Domond stated, and I agree, that "[i]t would border on the absurd to argue that Domond would have decided not to commit a crime if he had known that he not only would be imprisoned, but also could face deportation without the availability of a discretionary waiver of deportation." Id. at 86 (citation to St. Cyr omitted). Domond apparently found this absence of reliance dispositive, see id. ("We therefore find no retroactive effect in applying AEDPA § 440(d) to Domond."). Implicit in this conclusion is the premise that an impermissible retroactive effect under Landgraf occurs only where a person has knowledge of the law at the time of his actions and actually relies on it. Landgraf simply does not support — indeed, it would undermine — that rationale.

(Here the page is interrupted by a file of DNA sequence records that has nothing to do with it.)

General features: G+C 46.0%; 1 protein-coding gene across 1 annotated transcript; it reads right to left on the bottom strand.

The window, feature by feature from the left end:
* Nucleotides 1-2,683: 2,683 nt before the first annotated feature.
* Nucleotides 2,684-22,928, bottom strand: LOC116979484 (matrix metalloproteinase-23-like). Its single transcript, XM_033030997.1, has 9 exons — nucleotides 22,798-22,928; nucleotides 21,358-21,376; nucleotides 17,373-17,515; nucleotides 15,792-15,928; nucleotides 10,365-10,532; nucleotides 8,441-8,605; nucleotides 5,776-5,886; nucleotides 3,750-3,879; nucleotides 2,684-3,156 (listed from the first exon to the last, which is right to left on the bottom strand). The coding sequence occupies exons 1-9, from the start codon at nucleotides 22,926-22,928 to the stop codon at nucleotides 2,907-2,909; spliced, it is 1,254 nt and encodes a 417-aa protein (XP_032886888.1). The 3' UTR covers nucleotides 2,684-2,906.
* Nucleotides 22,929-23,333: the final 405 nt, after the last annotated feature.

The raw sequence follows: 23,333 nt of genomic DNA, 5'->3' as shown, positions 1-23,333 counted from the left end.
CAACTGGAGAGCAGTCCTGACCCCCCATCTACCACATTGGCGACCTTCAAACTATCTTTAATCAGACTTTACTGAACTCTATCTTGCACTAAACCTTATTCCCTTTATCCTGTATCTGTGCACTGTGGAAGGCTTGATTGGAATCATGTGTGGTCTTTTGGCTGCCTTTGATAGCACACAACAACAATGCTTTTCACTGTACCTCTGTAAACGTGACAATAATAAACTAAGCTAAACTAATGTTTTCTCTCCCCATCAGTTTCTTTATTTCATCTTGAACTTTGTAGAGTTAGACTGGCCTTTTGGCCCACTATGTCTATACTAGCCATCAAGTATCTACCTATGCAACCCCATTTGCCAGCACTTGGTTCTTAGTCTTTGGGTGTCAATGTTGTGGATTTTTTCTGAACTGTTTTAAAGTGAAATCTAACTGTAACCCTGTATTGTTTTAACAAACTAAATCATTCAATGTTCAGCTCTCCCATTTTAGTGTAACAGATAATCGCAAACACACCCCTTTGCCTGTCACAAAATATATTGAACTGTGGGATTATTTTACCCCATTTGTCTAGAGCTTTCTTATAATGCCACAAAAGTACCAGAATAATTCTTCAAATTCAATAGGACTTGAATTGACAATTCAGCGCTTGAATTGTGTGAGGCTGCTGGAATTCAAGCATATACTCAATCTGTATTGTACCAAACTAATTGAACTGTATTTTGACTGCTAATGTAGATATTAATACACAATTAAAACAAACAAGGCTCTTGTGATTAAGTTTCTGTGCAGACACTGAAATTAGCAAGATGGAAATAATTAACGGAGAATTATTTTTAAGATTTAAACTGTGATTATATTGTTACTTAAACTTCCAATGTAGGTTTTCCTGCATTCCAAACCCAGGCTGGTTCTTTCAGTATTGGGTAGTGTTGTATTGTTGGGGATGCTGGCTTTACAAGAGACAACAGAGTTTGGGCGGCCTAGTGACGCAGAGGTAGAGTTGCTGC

Though the Court in Landgraf admittedly considered reliance interests, and indicated that the existence of a compensatory damage provision for sexual harassment would have had an "impact on private parties' planning, " there is no suggestion in the Court's opinion that Landgrafs employer had actually relied on the state of the law before the 1991 Act. Id. at 282, 114 S.Ct. 1483. Indeed, it would likely have bordered on the absurd to suggest Landgrafs employer would have taken stronger action to address her complaints of harassment had it known that it could not only be enjoined and ordered to pay her backpay, but could also be ordered to pay her compensatory damages as well. Yet the Court nevertheless concluded that the compensatory damages provision would operate retroactively if applied to the employer's conduct. To do so "would attach an important new legal burden to" the unlawful conduct. Id. at 282-83, 114 S.Ct. 1483. "Even when the conduct in question is morally reprehensible or illegal, a degree of unfairness is inherent whenever the law imposes additional burdens based on conduct that occurred in the past." Id. at 282 n. 35, 114 S.Ct. 1483. Attaching a new consequence to past events is significant because "[t]he extent of a party's liability, in the civil context as well as the criminal, is an important legal consequence that cannot be ignored." Id. at 283, 114 S.Ct. 1483 (emphasis in original).